I particularly like stories that uplift the spirit, and these two tales of women who turn out to be BFFs (Best Friends Forever) do just that.
"The Supremes at Earl's All-You-Can-Eat" by Edward Kelsey Moore is about a trio of women friends in Plainview, Ind.
Odette, Clarice and Barbara Jean have been girlfriends for 40 years, ever since they met in high school in 1967. Back then, when the three became inseparable, they were called the Supremes, and they "held court" at their own table in Earl's diner. (Earl's was the first black-owned business in downtown Plainview, and race plays its own role in some of the intersecting story lines here.) They still meet at Earl's every Sunday after church, along with their husbands.
Through current narrative as well as flashbacks, we learn how they met and how they supported each other through their marriages, joys and sorrows.
We learn more about each person from the thoughts of the others as the picture of them becomes more detailed. One could have been a concert pianist. One turns to alcohol for comfort. And one talks to the dead. In fact, the dead show up fairly regularly, but they're presented as ordinary characters -- usually humorous -- and not at all scary.
Much of the book is hilarious. I found myself laughing out loud -- particularly at Odette's mother: "My mother had been a dedicated marijuana smoker all of her adult life. She said it was for her glaucoma. And if you reminded her that she'd never had glaucoma, she would bend your ear about the virtues of her preventative vision care regimen."
Her mother also couldn't cook: "The dog took one bit of Mama's ham and howled for six hours straight. The poor animal never quite recovered. ... We ended up with the only vegetarian dog in southern Indiana."
But there's more humor to be enjoyed: "Erma Mae had the largest head Clarice had ever seen on a woman. When she was in high school, the huge, round head, coupled with her tall, bony body and flat chest, earned her the nickname Lollipop. ... Unfortunately, she was also the mirror image of her big-headed mother at that age. If you squinted as she walked toward you, you'd swear a brown party balloon was floating your way."
Clarice's husband is a hound dog, and she has spent many nights "lying in bed beside him after he finally got home, pretending to sleep and wondering whether she possessed sufficient upper body strength to smother him with his pillow."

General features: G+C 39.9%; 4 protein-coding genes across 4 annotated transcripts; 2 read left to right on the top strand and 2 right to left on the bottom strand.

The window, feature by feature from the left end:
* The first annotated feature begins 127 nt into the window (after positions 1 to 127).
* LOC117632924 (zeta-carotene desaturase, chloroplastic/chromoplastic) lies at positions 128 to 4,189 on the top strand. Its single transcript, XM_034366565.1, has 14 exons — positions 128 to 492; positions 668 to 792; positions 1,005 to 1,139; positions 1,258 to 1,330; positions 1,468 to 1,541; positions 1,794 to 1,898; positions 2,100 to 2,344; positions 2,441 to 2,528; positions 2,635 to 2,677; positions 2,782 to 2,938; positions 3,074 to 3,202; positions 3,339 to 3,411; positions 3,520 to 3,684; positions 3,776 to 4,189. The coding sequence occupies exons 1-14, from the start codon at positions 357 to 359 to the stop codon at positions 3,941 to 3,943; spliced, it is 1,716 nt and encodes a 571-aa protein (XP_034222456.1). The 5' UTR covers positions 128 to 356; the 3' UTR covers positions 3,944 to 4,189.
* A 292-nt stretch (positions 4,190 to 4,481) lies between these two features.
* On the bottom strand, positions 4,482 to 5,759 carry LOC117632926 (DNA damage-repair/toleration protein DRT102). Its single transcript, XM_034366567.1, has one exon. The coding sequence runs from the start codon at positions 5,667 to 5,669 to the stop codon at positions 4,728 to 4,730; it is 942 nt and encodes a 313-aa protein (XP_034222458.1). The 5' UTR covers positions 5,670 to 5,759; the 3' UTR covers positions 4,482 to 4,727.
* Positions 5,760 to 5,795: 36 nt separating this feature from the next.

I don't classify this as chick lit; it isn't even just for women. It's a well-written, mainstream story about friendship: "These were the tender considerations that came with being a member of the Supremes. We overlooked each other's flaws and treated each other well, even when we didn't deserve it."
Odette is feisty and outspoken. You will wish she were real, so you could meet her at Earl's for lunch. The characters fall in love, people die, and there's a side-splitting wedding scene. And you may find yourself with tears in your eyes, but by the time it ends, you'll wish it could go on forever, and you're going to feel really good. I love this book.
"While We Were Watching Downton Abbey" by Wendy Wax may be classified as "chick lit," but it's more than that. It's a warm story that intertwines several plots with characters from different socioeconomic classes, just as the British drama "Downton Abbey" does. It isn't high drama, as "DA" is, but it's heart-warming and pleasant to read.
The book is set at the Alexander, a high-rise apartment building in Atlanta, Ga. On the top floor lives Samantha, with her husband of 25 years. The two are wealthy ("She'd married into Atlanta royalty") and seem perfectly happy together. Into the building move "empty nester" Claire (a writer working on her third novel) and "chubby" Brooke and her two daughters, fresh from a messy breakup with Brooke's shallow husband. (She had supported him through medical school, and now he's decided she isn't good enough for him.)
The building's British concierge, Edward, knows the residents' secrets and is helpful and discreet. It's Edward's idea to get the residents together for a sort of video club, with everyone who's interested gathering once a week to watch "Downton Abbey" together. It is at these screenings that the women gradually get to know one another.
Samantha can't figure out what her husband wants from her. Claire is trying to channel her inner Nora Roberts (the best-selling author), but is experiencing writer's block. Brooke is suffering from low self-esteem following her husband's departure, and it doesn't help that he's now dating a perfect "Barbie" doll.
Although they don't realize it, each of the women is kind of lonely. As they become close, they become stronger and happier.
The book has some funny moments, as when Brooke is trying to avoid running into her ex-husband: "Brooke froze. She would have paid large sums of money for an invisibility cloak. Even more for the ability to time travel; a solid fifteen minutes from now would work."
The four main characters are well drawn, but most of the others are cardboard cutouts meant to just move the story along.
As for the "Downton Abbey" references, you would not need to have watched the show to understand what's going on. But it couldn't hurt. And if you haven't watched the extraordinary "DA" but plan to (and why wouldn't you?), be advised that there are spoilers here.
As for the writing, it's smooth and easy-going -- a few adult situations, but nothing offensive or explicit -- very nice and relaxing. As the women watch the videos, "They leaned forward as one, eager to suspend disbelief, more than ready to lose themselves in the English countryside, within the walls of a grand estate, in the midst of a family that had come to feel almost as familiar as their own."
Copyright © 2013 Mary Louise Ruehr.